Deutsche Waffen und Munitionsfabriken
3.8kg (8..4lb) (Rifles m/1904 and m/1904/39)
715 m/s (2,346 ft/s)
Portugal Brazil South Africa German East Africa International Brigades
The Mauser-Vergueiro was a bolt-action rifle designed in 1904 by José Alberto Vergueiro, an infantry officer in the Portuguese Army. It was manufactured by Deutsche Waffen und Munitionsfabriken (DWM). It was based on the Mauser 98 rifle with the introduction of a new bolt system derived from the Gewehr 1888 and Mannlicher-Schönauer. Outside Portugal, the rifle was known as the Portuguese Mauser. It used the 6.5x58mm Vergueiro cartridge, designed specifically for its use. 
The rifle replaced the Kropatschek M/1888 as the standard infantry rifle of the Portuguese Army in 1904. It was replaced my the Mauser 98k in 1939. In Portuguese service the weapon was designated Espingarda 6,5mm n/1904. A scaled-down version of the rifle was classified as a catbine and designated Carabina 6,5 mm m/1904. 100,000 rifles were made for Portugal. An additional 5,000 rifles were chambered with a 7x57mm Mauser and were made in 1905 for Brazil's Federal Police using leftover components from the Portuguese order and distributed in Rio de Janeiro and São Paulo. In 1915, 25,000 Portuguese Mauser-Vergueiro rifles were sold to South Africa, which had insufficiant Lee-Enfield SMLEs to supply all of their troops.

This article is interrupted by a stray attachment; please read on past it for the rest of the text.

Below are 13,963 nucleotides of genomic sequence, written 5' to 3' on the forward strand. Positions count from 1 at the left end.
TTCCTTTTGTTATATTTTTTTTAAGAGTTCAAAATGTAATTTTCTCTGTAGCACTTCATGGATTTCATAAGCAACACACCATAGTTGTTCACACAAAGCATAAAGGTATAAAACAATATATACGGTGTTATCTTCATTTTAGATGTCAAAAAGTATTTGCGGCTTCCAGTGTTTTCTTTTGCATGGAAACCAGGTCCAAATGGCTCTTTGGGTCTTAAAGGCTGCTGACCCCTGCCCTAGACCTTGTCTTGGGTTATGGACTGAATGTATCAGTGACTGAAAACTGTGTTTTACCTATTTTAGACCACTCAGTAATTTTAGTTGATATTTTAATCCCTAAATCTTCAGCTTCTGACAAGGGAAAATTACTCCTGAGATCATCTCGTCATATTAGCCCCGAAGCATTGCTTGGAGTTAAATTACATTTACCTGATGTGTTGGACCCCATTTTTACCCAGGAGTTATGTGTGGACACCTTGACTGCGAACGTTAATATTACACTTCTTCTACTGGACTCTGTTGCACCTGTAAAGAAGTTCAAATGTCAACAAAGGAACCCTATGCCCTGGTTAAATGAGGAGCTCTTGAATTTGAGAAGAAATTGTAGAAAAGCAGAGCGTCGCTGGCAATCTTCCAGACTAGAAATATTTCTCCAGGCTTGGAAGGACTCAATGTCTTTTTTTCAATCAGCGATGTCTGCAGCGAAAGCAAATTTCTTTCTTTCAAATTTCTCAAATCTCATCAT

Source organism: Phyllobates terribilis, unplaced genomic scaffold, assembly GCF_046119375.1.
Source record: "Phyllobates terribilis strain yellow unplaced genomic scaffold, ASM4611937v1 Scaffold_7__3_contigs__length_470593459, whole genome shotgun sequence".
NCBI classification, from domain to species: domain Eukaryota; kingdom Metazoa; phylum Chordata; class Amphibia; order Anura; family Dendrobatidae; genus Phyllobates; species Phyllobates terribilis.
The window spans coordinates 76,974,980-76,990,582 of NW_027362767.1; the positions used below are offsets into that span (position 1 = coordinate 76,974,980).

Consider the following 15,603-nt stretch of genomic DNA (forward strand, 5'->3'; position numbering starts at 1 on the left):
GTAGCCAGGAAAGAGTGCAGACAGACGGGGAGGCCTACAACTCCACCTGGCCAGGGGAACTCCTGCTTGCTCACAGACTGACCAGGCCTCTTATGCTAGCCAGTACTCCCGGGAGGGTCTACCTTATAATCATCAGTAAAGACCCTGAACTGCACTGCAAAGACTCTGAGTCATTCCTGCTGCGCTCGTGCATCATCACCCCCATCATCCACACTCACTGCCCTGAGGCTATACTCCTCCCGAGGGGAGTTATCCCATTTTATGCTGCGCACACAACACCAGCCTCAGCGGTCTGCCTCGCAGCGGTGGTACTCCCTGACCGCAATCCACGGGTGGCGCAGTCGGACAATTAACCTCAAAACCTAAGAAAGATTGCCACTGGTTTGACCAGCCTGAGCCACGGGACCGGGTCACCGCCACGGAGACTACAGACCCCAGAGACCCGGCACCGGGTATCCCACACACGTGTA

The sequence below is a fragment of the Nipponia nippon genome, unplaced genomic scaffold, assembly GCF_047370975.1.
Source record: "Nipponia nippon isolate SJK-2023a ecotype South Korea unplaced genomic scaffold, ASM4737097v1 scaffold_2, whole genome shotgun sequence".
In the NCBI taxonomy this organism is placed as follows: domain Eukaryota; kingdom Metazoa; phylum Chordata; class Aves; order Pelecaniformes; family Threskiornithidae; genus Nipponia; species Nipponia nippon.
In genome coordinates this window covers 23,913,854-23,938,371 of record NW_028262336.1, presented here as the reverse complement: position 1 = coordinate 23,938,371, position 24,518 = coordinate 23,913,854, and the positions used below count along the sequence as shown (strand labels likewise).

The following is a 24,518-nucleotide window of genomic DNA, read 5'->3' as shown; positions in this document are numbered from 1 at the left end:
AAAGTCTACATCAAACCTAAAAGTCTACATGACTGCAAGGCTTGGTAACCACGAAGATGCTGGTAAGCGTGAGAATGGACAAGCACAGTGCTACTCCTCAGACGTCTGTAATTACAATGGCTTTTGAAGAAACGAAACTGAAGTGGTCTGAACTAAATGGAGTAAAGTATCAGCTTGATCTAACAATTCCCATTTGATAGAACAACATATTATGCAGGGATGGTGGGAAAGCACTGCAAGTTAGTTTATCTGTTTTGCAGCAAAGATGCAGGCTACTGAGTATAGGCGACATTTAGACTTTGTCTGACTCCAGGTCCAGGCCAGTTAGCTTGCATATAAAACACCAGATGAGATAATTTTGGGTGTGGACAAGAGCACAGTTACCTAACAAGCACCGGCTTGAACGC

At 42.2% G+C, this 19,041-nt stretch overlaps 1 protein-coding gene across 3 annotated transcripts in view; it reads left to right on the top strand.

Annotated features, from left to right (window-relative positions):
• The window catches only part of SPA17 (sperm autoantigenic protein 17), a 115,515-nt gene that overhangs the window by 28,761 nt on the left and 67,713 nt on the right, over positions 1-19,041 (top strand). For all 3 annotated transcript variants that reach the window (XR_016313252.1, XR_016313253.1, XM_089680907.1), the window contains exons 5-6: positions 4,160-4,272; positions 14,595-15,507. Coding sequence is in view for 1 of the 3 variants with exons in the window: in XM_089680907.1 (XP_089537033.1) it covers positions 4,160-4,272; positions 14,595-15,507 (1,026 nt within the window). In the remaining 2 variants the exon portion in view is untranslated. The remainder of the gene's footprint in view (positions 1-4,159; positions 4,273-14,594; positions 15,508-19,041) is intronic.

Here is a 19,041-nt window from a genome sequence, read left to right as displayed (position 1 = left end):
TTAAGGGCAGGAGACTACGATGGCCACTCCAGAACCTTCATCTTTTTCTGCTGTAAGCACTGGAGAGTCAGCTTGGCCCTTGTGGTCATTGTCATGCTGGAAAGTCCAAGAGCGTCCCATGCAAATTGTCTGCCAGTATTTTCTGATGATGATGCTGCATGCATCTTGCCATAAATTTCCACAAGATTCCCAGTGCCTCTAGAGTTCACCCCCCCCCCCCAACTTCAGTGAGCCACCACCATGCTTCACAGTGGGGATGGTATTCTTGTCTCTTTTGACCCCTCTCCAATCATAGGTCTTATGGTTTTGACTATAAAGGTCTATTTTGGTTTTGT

In Portuguese and South African service the Mauser-Vergueiro saw combat service during the East Africa Campaign. German troops in East Africa captured some of these rifles and used them in combat. In 1942, Portuguese forces briefly fought against the Japanese occupation of Portuguese Timor using Mauser-Vergueiro rifles.
The Portuguese modified many of their rifles to chamber the 7.92x57mm Mauser after their switch to the Mauser 98k in 1939. The modified rifles were designated Espingarda 8mm /1904/39.